We Drove (And Crashed) The NEW Lunar Rover

8 794
28.2
Previous
Popular
84 days – 46 0533:56
Rivian R1S: First Drive Review
Published on 25 Jul 2022, 11:15
NASA is going back to the moon and they are going to need a new ride. Tim Stevens took a virtual ride in the latest generation of Lunar Rovers.
► Subscribe & hit the 🔔 for more CNET Cars videos

Visit us online at TheRoadshow.com
Never miss a deal! See CNET’s browser extension 👉 bit.ly/3GgU5R3
Twitter @CNETCars : twitter.com/CNETCars
IG @RoadshowAutos : instagram.com/RoadshowAutos
Facebook: facebook.com/CNETCars
Tik Tok: tiktok.com/@cnetcars

Don’t miss our next video! Hit the 🔔
The ORIGINAL MOON BUGGY, developed in the 1960s by General Motors and deployed on three separate Apollo missions in the early '70s, was formally called the Lunar Roving Vehicle. 50 years on, NASA's Artemis program a new program to get humans back on the moon as soon as 2025. They'll need a new way to get around and GM is building that buggy. This one's called the Lunar Mobility Vehicle, developed in partnership with Lockheed Martin, and I was recently lucky enough to drive it.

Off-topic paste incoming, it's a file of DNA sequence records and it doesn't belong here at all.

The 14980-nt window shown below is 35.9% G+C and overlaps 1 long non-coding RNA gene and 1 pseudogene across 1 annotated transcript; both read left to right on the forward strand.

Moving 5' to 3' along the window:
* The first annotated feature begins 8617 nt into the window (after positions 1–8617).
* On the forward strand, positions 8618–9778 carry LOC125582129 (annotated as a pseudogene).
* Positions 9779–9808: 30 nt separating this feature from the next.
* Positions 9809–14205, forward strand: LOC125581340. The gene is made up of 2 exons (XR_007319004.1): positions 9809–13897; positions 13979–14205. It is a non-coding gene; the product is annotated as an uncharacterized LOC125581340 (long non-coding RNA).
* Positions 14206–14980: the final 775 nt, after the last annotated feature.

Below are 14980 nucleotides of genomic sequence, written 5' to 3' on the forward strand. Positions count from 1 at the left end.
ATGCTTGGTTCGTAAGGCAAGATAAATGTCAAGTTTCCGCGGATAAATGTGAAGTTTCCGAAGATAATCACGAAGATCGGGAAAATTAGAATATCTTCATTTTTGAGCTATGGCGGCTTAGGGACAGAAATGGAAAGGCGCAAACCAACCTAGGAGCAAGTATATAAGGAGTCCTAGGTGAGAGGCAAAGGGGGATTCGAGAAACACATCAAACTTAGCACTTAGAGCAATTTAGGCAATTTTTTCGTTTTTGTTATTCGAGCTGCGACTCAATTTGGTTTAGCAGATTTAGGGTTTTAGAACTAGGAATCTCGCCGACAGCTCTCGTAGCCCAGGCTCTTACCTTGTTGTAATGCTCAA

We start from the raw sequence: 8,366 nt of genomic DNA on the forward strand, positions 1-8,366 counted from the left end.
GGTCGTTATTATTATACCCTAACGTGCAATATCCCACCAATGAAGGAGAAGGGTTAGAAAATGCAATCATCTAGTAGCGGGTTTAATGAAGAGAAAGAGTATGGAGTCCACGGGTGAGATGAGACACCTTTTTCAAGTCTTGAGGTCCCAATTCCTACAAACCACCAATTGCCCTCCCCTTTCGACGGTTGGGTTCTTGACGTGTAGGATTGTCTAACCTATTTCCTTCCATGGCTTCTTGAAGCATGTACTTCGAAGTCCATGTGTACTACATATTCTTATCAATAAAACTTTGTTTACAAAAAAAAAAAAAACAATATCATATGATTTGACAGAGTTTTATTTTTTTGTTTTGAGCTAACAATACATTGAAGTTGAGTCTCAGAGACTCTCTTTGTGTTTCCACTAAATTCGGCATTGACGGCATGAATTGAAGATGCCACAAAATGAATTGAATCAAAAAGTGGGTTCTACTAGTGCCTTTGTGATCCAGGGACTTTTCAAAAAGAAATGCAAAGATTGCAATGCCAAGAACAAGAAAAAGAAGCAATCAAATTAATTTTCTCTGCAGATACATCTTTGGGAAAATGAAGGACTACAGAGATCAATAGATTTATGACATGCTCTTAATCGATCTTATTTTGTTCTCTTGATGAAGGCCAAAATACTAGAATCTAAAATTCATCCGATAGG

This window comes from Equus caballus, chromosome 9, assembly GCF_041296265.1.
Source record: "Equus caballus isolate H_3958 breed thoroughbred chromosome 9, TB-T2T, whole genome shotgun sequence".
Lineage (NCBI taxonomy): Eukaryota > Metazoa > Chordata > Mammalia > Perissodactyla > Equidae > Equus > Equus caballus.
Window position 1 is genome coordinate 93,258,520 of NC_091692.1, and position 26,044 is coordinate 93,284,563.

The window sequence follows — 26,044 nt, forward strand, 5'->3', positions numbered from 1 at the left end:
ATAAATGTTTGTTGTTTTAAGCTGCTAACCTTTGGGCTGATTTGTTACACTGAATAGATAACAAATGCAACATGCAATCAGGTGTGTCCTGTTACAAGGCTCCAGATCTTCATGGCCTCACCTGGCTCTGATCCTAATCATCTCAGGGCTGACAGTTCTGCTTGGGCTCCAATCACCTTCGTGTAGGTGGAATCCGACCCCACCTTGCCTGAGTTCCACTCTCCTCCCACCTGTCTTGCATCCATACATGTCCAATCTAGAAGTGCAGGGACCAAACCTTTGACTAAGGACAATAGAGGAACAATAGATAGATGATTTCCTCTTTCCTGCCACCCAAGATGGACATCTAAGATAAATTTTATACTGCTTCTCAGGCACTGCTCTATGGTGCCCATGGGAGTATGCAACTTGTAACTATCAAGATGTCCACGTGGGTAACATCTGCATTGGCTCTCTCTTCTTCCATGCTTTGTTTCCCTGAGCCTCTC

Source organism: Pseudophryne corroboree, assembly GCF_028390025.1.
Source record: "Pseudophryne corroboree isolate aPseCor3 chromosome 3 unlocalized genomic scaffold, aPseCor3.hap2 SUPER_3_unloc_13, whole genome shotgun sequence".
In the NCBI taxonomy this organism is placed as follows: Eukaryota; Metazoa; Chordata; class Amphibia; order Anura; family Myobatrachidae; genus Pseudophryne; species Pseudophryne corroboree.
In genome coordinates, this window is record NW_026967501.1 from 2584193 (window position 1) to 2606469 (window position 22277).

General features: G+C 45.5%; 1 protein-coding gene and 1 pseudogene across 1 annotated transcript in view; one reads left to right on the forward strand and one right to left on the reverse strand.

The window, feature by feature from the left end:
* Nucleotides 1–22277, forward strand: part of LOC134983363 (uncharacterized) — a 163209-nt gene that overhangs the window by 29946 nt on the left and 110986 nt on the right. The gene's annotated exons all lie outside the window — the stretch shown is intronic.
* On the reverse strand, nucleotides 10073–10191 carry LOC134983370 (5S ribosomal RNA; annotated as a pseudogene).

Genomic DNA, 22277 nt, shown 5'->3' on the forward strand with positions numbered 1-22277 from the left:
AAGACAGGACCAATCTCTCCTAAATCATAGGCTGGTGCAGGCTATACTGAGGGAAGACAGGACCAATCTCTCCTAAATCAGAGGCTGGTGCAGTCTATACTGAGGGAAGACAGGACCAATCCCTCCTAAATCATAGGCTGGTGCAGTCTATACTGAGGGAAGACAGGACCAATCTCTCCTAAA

Well, a simulated version of the thing, anyway. General Motors' sprawling Milford Proving Ground sits about 45 minutes northwest of Detroit. It covers thousands of acres and offers hundreds of miles of test tracks but, crucial for this enterprise, also houses a number of massive driving simulators. These can be customized to offer any of a number of driving experiences, from droning down the highway to screaming around the Indianapolis Motor Speedway.

With a few tweaks, they can be made to simulate the moon, and that's exactly what GM engineers did. The moon of course offers roughly one sixth the gravity that we experience here on Earth, but there are other differences, too, like a lack of wind resistance and a generally loose, slippery surface to traverse.
autotechmusickids